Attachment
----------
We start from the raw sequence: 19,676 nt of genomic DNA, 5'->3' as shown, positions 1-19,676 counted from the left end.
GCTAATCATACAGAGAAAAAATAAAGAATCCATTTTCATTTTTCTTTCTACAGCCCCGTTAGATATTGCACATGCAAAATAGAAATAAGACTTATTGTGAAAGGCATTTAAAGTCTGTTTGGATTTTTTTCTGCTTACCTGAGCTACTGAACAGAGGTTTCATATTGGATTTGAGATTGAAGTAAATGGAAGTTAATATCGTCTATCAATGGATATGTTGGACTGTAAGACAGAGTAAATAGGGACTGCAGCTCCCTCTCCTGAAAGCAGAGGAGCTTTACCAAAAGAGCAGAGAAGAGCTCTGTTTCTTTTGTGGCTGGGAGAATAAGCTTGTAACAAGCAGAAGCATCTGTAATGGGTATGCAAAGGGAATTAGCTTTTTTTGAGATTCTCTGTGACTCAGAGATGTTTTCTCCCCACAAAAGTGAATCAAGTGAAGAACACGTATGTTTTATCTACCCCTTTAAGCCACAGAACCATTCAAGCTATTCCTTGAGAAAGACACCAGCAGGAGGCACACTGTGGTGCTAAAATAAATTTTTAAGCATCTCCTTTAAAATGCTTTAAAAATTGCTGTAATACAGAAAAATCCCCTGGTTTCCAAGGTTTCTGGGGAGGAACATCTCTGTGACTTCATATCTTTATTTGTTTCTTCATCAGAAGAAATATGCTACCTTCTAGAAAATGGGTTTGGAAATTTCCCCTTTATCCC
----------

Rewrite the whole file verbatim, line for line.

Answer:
We start from the raw sequence: 19,676 nt of genomic DNA, 5'->3' as shown, positions 1-19,676 counted from the left end.
GCTAATCATACAGAGAAAAAATAAAGAATCCATTTTCATTTTTCTTTCTACAGCCCCGTTAGATATTGCACATGCAAAATAGAAATAAGACTTATTGTGAAAGGCATTTAAAGTCTGTTTGGATTTTTTTCTGCTTACCTGAGCTACTGAACAGAGGTTTCATATTGGATTTGAGATTGAAGTAAATGGAAGTTAATATCGTCTATCAATGGATATGTTGGACTGTAAGACAGAGTAAATAGGGACTGCAGCTCCCTCTCCTGAAAGCAGAGGAGCTTTACCAAAAGAGCAGAGAAGAGCTCTGTTTCTTTTGTGGCTGGGAGAATAAGCTTGTAACAAGCAGAAGCATCTGTAATGGGTATGCAAAGGGAATTAGCTTTTTTTGAGATTCTCTGTGACTCAGAGATGTTTTCTCCCCACAAAAGTGAATCAAGTGAAGAACACGTATGTTTTATCTACCCCTTTAAGCCACAGAACCATTCAAGCTATTCCTTGAGAAAGACACCAGCAGGAGGCACACTGTGGTGCTAAAATAAATTTTTAAGCATCTCCTTTAAAATGCTTTAAAAATTGCTGTAATACAGAAAAATCCCCTGGTTTCCAAGGTTTCTGGGGAGGAACATCTCTGTGACTTCATATCTTTATTTGTTTCTTCATCAGAAGAAATATGCTACCTTCTAGAAAATGGGTTTGGAAATTTCCCCTTTATCCC